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Workforce Q&A with opposition spokespeople

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Workforce Q&A with opposition spokespeople

Holyrood speaks to the opposition parties’ spokespeople about their skills and starting out in the workforce: Iain Gray (IG), Scottish Labour spokesperson for education, skills and science; Patrick Harvie (PH), Scottish Greens co-leader and spokesperson for finance, economy, fair work and equalities; Jamie Greene (JG), Scottish Conservatives shadow cabinet secretary for education; and Beatrice Wishart (BW), Scottish Liberal Democrats spokesperson for education.

What was your first job and what essential skills did it teach you?

IG: Paper boy: a great job since I was finished by breakfast time. Unfortunately, being in a fast-growing estate, I ended up balancing a bike with two full bags of newspapers.  My sister hated it because in those days there were papers on Christmas day and she had to wait for me to finish my round before presents!

PH: As a student I spent a few holidays distributing information about student services like hous-ing, welfare advice and insurance around students’ residential areas. The skills I gained ended up being excellent grounding for political canvassing.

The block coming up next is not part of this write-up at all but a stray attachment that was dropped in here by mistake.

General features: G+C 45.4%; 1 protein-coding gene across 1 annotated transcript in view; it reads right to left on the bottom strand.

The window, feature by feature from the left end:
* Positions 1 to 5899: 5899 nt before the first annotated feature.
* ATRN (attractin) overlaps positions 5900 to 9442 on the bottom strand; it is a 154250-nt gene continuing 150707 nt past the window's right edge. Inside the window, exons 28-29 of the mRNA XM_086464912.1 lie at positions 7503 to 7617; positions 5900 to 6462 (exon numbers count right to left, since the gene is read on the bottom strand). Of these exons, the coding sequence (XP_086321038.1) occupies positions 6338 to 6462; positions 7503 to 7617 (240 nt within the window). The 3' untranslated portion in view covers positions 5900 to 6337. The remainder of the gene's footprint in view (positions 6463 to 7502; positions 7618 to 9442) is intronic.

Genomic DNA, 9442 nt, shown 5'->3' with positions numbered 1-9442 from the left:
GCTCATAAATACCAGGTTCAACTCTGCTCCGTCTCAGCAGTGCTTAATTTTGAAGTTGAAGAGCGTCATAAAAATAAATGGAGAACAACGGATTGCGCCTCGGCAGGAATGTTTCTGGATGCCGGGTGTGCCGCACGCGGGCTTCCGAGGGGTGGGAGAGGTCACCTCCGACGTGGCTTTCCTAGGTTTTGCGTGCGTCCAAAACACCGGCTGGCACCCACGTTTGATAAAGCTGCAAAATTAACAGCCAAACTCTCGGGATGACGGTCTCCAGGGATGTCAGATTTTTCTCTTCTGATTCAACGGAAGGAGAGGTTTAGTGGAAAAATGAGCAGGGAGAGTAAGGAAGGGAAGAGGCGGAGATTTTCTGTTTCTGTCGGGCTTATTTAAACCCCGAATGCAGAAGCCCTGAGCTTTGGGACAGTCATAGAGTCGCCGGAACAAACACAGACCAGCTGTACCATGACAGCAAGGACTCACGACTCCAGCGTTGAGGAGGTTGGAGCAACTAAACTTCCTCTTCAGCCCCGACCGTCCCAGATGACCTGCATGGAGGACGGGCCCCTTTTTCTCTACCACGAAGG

JG: My first proper job after the usual teenage newspaper round was working in a shoe shop in Greenock. I got paid around £1.50 an hour, the boss was ferocious, but she secretly was nice to me because I had a strong work ethic, was polite to customers and I saw her as a maternal figure.

I took the job because my family were deprived and I wanted pocket money and to buy my mum a nice Christmas present. I was 15. I’ll never forget the ethic it instilled in me, to get out of bed and work for a living. I’ve never not worked since then.

BW: My first job was doing odds and ends in the family business from pricing Christmas cards for the bookshop to reading advert proofs with my father for the newspaper. Those adverts taught me a lot about the people and businesses around Shetland and what they did to make a living.

What was the worst job you’ve ever had?